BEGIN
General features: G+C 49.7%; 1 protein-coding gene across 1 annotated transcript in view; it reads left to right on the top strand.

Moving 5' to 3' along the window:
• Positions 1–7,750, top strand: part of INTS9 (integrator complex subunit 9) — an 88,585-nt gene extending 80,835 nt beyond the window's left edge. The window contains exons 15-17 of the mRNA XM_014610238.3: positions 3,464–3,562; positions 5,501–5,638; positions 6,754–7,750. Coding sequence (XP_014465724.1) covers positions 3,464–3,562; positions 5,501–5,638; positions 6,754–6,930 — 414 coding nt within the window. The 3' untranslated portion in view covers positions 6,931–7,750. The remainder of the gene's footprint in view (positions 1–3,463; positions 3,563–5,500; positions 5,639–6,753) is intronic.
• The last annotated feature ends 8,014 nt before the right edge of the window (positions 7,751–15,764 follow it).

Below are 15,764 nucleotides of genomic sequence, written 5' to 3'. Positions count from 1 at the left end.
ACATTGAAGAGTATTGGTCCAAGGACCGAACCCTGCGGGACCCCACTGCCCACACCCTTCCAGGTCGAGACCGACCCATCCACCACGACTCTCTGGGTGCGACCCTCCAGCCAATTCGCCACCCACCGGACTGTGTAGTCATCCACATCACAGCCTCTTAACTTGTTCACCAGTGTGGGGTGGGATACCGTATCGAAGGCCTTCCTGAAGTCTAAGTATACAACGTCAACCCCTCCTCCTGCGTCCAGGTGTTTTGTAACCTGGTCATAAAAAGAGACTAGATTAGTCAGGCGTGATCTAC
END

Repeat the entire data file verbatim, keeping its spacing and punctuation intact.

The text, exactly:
General features: G+C 49.7%; 1 protein-coding gene across 1 annotated transcript in view; it reads left to right on the top strand.

Moving 5' to 3' along the window:
• Positions 1–7,750, top strand: part of INTS9 (integrator complex subunit 9) — an 88,585-nt gene extending 80,835 nt beyond the window's left edge. The window contains exons 15-17 of the mRNA XM_014610238.3: positions 3,464–3,562; positions 5,501–5,638; positions 6,754–7,750. Coding sequence (XP_014465724.1) covers positions 3,464–3,562; positions 5,501–5,638; positions 6,754–6,930 — 414 coding nt within the window. The 3' untranslated portion in view covers positions 6,931–7,750. The remainder of the gene's footprint in view (positions 1–3,463; positions 3,563–5,500; positions 5,639–6,753) is intronic.
• The last annotated feature ends 8,014 nt before the right edge of the window (positions 7,751–15,764 follow it).

Below are 15,764 nucleotides of genomic sequence, written 5' to 3'. Positions count from 1 at the left end.
ACATTGAAGAGTATTGGTCCAAGGACCGAACCCTGCGGGACCCCACTGCCCACACCCTTCCAGGTCGAGACCGACCCATCCACCACGACTCTCTGGGTGCGACCCTCCAGCCAATTCGCCACCCACCGGACTGTGTAGTCATCCACATCACAGCCTCTTAACTTGTTCACCAGTGTGGGGTGGGATACCGTATCGAAGGCCTTCCTGAAGTCTAAGTATACAACGTCAACCCCTCCTCCTGCGTCCAGGTGTTTTGTAACCTGGTCATAAAAAGAGACTAGATTAGTCAGGCGTGATCTAC